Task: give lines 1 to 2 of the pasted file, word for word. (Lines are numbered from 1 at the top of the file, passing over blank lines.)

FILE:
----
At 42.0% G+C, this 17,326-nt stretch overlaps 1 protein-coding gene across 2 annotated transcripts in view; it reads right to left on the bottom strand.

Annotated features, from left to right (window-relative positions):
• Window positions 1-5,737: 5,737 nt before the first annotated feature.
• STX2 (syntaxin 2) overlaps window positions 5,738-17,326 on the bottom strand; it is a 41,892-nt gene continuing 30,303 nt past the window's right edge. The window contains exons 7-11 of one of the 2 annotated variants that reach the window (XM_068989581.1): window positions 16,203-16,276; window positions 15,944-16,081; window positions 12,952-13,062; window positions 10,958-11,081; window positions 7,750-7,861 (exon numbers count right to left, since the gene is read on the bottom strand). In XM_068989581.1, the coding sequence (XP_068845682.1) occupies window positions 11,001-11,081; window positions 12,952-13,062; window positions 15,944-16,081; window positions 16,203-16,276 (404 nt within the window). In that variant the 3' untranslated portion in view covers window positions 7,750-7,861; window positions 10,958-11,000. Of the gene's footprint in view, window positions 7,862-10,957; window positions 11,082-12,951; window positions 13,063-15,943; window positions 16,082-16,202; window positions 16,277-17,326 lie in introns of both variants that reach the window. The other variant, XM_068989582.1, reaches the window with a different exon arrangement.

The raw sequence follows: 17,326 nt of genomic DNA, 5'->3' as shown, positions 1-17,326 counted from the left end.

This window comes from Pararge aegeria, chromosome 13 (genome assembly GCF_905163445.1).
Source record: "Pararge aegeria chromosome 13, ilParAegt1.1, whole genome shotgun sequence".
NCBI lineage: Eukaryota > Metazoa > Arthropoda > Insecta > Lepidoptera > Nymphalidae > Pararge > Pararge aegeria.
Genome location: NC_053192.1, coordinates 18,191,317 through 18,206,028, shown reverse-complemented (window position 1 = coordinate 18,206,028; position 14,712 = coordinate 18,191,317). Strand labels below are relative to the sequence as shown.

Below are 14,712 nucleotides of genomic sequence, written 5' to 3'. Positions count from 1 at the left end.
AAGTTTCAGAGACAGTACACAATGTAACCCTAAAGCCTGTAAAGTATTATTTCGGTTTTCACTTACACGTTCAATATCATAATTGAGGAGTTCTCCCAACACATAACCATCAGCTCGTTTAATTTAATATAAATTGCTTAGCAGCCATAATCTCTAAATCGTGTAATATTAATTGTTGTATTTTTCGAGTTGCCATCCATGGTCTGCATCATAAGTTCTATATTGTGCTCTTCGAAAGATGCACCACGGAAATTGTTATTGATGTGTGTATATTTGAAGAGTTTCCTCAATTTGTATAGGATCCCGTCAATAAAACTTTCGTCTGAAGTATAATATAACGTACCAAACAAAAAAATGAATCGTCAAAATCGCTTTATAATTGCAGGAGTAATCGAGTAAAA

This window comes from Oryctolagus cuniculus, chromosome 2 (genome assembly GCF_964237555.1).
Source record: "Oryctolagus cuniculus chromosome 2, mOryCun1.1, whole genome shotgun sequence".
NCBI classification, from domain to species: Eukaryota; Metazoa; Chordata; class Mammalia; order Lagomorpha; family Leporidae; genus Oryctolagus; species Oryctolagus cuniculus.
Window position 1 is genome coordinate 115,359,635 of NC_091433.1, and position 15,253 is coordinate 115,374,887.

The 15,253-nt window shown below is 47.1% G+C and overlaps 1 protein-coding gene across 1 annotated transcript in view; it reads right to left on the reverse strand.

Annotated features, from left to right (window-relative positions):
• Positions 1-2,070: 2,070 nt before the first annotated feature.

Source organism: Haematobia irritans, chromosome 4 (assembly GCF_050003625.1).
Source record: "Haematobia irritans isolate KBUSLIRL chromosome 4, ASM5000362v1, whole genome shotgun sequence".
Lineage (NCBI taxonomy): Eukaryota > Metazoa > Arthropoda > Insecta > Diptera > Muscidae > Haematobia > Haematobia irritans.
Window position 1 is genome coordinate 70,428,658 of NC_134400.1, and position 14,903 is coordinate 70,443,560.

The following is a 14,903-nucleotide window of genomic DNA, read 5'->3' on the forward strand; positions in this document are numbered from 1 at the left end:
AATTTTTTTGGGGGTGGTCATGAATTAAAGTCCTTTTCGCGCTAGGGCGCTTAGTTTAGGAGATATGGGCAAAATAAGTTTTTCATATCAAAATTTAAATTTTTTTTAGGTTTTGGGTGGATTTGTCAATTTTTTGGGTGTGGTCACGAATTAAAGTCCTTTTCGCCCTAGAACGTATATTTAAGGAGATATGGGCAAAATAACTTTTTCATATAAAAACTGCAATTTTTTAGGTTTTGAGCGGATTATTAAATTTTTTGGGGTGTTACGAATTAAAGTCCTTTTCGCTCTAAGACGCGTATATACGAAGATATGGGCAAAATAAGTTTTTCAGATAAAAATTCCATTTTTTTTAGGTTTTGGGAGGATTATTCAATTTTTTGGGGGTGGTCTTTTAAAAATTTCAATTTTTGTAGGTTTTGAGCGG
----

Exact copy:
At 42.0% G+C, this 17,326-nt stretch overlaps 1 protein-coding gene across 2 annotated transcripts in view; it reads right to left on the bottom strand.

Annotated features, from left to right (window-relative positions):